Matthew 24:15-16 (NLT2)15 “The day is coming when you will see what Daniel the prophet spoke about—the sacrilegious object that causes desecration standing in the Holy Place.” (Reader, pay attention!)16 “Then those in Judea must flee to the hills. (emphasis mine)
Matthew 23:35 (NLT2)5 As a result, you will be held responsible for the murder of all godly people of all time--from the murder of righteous Abel to the murder of Zechariah son of Barachiah, whom you killed in the Temple between the sanctuary and the altar. (emphasis mine)
Jonah however gets more than a mere mention. Jesus identified Himself with Jonah’s three days in the fish’s belly as a prediction of His own death and resurrection.
Matthew 12:39-41 (NLT2)39 But Jesus replied, “Only an evil, adulterous generation would demand a miraculous sign; but the only sign I will give them is the sign of the prophet Jonah.40 For as Jonah was in the belly of the great fish for three days and three nights, so will the Son of Man be in the heart of the earth for three days and three nights.41 “The people of Nineveh will stand up against this generation on judgment day and condemn it, for they repented of their sins at the preaching of Jonah. Now someone greater than Jonah is here—but you refuse to repent. The book of Jonah presents a picture of Christ’s death and resurrection hundreds of years before they actually occurred.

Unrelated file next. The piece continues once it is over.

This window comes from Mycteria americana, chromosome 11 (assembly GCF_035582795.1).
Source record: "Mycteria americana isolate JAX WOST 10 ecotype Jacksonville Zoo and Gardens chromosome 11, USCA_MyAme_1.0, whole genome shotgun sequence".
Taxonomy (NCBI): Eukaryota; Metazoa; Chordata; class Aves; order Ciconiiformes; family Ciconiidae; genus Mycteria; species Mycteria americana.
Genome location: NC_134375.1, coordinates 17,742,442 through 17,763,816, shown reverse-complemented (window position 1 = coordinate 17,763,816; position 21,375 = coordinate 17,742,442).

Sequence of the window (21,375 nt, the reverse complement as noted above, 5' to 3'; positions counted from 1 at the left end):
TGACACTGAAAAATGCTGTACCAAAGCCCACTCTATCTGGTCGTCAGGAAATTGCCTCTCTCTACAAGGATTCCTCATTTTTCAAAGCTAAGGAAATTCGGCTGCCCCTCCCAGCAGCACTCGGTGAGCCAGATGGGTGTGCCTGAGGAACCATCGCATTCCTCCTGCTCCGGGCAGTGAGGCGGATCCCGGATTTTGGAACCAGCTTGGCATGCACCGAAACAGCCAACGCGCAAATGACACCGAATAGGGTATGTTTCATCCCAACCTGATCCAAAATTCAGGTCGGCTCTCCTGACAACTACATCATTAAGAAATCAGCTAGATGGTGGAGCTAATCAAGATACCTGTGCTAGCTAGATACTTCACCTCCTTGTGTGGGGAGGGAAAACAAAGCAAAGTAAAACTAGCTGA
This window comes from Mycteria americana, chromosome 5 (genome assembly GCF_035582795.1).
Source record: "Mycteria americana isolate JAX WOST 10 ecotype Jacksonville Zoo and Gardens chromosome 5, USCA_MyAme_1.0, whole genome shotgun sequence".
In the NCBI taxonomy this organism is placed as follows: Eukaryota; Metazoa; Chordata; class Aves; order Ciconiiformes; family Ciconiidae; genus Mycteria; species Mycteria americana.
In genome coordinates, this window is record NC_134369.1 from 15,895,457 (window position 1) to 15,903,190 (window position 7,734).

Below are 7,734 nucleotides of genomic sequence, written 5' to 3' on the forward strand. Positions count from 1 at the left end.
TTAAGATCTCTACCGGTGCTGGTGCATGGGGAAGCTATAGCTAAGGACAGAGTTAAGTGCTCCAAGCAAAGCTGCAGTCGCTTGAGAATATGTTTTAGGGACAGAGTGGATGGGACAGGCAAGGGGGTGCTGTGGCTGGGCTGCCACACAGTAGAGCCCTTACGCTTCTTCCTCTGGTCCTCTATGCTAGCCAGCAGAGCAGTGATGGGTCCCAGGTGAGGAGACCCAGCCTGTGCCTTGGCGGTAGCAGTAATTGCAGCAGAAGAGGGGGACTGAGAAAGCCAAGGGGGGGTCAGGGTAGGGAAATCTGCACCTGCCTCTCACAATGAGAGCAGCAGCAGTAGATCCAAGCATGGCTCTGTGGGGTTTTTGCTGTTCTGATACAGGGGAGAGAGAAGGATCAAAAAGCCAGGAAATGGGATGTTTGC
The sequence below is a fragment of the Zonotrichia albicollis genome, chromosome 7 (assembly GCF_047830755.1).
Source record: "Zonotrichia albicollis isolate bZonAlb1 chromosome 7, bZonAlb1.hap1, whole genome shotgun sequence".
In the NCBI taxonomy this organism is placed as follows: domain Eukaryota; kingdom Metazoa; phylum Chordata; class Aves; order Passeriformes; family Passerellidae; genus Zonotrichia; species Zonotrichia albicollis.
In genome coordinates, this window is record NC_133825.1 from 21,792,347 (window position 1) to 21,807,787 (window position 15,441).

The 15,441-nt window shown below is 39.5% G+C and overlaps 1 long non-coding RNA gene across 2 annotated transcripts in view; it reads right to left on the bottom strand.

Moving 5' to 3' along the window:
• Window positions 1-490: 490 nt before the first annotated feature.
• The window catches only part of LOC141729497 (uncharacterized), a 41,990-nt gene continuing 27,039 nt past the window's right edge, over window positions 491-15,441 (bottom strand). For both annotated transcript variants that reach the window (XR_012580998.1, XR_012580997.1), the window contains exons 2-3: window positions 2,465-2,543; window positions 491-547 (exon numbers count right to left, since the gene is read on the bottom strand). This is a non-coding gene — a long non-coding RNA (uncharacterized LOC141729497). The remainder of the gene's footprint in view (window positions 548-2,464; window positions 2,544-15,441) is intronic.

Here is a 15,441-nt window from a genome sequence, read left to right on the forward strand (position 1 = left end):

When Jonah got the command from God to preach to the Assyrians he refused because of his desire to see God punish them. He didn’t want to be the one to alert them and give them a chance to seek God’s mercy, which is what they did when he did finally go to Nineveh.
Because of his disobedience God had to break Jonah of his selfishness so the he could relay His message. His time in the fish and his deliverance is a convincing example of salvation coming for the Lord alone.
Jonah 2:9 (NLT2)9 But I will offer sacrifices to you with songs of praise, and I will fulfill all my vows. For my salvation comes from the LORD alone.”
Jonah also learns, and conveys to us, that God’s power is supreme and that He is the one who decides where and on whom to pour out his salvation and mercy.
Jonah 4:10-11 (NLT2)10 Then the LORD said, “You feel sorry about the plant, though you did nothing to put it there. It came quickly and died quickly.11 But Nineveh has more than 120,000 people living in spiritual darkness, not to mention all the animals. Shouldn’t I feel sorry for such a great city?”